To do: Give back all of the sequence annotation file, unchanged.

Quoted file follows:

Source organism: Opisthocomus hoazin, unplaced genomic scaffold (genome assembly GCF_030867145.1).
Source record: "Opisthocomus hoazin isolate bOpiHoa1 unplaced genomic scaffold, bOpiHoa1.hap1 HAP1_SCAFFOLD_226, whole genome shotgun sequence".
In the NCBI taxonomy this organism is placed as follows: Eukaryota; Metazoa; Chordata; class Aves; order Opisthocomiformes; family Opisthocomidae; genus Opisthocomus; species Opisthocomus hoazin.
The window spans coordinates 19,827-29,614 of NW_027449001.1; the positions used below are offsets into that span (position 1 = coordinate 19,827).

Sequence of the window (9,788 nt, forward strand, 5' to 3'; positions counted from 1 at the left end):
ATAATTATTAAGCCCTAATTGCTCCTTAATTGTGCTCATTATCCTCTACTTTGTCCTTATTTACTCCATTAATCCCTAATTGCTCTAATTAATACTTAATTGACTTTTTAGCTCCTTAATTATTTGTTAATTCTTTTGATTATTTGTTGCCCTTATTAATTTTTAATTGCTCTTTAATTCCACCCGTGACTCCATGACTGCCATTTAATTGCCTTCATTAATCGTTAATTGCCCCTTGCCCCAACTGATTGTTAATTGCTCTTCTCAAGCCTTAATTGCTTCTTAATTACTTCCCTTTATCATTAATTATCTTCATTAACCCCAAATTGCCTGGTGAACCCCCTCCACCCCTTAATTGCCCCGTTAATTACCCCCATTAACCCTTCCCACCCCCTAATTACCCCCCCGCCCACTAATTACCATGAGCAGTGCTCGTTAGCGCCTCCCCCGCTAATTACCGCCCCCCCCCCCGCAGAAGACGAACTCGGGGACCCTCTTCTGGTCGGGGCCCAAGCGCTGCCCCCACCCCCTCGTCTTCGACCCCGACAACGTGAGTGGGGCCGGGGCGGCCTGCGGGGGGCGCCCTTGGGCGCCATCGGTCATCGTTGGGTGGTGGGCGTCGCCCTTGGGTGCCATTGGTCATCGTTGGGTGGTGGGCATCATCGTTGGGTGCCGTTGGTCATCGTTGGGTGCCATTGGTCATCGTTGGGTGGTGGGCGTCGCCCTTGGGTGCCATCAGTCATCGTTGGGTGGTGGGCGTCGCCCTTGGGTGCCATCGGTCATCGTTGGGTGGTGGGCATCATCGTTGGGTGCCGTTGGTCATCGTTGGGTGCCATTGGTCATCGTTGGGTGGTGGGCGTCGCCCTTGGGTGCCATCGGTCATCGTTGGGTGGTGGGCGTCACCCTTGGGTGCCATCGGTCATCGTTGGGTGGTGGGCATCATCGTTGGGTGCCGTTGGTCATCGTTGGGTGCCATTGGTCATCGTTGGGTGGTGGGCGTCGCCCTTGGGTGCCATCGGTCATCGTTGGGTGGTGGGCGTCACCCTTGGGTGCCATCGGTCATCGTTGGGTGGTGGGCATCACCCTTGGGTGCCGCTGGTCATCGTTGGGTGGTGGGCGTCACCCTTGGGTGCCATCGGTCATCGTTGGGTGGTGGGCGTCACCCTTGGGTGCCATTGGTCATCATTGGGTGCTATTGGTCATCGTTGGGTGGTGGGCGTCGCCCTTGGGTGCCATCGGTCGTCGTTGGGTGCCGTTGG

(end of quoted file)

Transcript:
Source organism: Opisthocomus hoazin, unplaced genomic scaffold (genome assembly GCF_030867145.1).
Source record: "Opisthocomus hoazin isolate bOpiHoa1 unplaced genomic scaffold, bOpiHoa1.hap1 HAP1_SCAFFOLD_226, whole genome shotgun sequence".
In the NCBI taxonomy this organism is placed as follows: Eukaryota; Metazoa; Chordata; class Aves; order Opisthocomiformes; family Opisthocomidae; genus Opisthocomus; species Opisthocomus hoazin.
The window spans coordinates 19,827-29,614 of NW_027449001.1; the positions used below are offsets into that span (position 1 = coordinate 19,827).

Sequence of the window (9,788 nt, forward strand, 5' to 3'; positions counted from 1 at the left end):
ATAATTATTAAGCCCTAATTGCTCCTTAATTGTGCTCATTATCCTCTACTTTGTCCTTATTTACTCCATTAATCCCTAATTGCTCTAATTAATACTTAATTGACTTTTTAGCTCCTTAATTATTTGTTAATTCTTTTGATTATTTGTTGCCCTTATTAATTTTTAATTGCTCTTTAATTCCACCCGTGACTCCATGACTGCCATTTAATTGCCTTCATTAATCGTTAATTGCCCCTTGCCCCAACTGATTGTTAATTGCTCTTCTCAAGCCTTAATTGCTTCTTAATTACTTCCCTTTATCATTAATTATCTTCATTAACCCCAAATTGCCTGGTGAACCCCCTCCACCCCTTAATTGCCCCGTTAATTACCCCCATTAACCCTTCCCACCCCCTAATTACCCCCCCGCCCACTAATTACCATGAGCAGTGCTCGTTAGCGCCTCCCCCGCTAATTACCGCCCCCCCCCCCGCAGAAGACGAACTCGGGGACCCTCTTCTGGTCGGGGCCCAAGCGCTGCCCCCACCCCCTCGTCTTCGACCCCGACAACGTGAGTGGGGCCGGGGCGGCCTGCGGGGGGCGCCCTTGGGCGCCATCGGTCATCGTTGGGTGGTGGGCGTCGCCCTTGGGTGCCATTGGTCATCGTTGGGTGGTGGGCATCATCGTTGGGTGCCGTTGGTCATCGTTGGGTGCCATTGGTCATCGTTGGGTGGTGGGCGTCGCCCTTGGGTGCCATCAGTCATCGTTGGGTGGTGGGCGTCGCCCTTGGGTGCCATCGGTCATCGTTGGGTGGTGGGCATCATCGTTGGGTGCCGTTGGTCATCGTTGGGTGCCATTGGTCATCGTTGGGTGGTGGGCGTCGCCCTTGGGTGCCATCGGTCATCGTTGGGTGGTGGGCGTCACCCTTGGGTGCCATCGGTCATCGTTGGGTGGTGGGCATCATCGTTGGGTGCCGTTGGTCATCGTTGGGTGCCATTGGTCATCGTTGGGTGGTGGGCGTCGCCCTTGGGTGCCATCGGTCATCGTTGGGTGGTGGGCGTCACCCTTGGGTGCCATCGGTCATCGTTGGGTGGTGGGCATCACCCTTGGGTGCCGCTGGTCATCGTTGGGTGGTGGGCGTCACCCTTGGGTGCCATCGGTCATCGTTGGGTGGTGGGCGTCACCCTTGGGTGCCATTGGTCATCATTGGGTGCTATTGGTCATCGTTGGGTGGTGGGCGTCGCCCTTGGGTGCCATCGGTCGTCGTTGGGTGCCGTTGG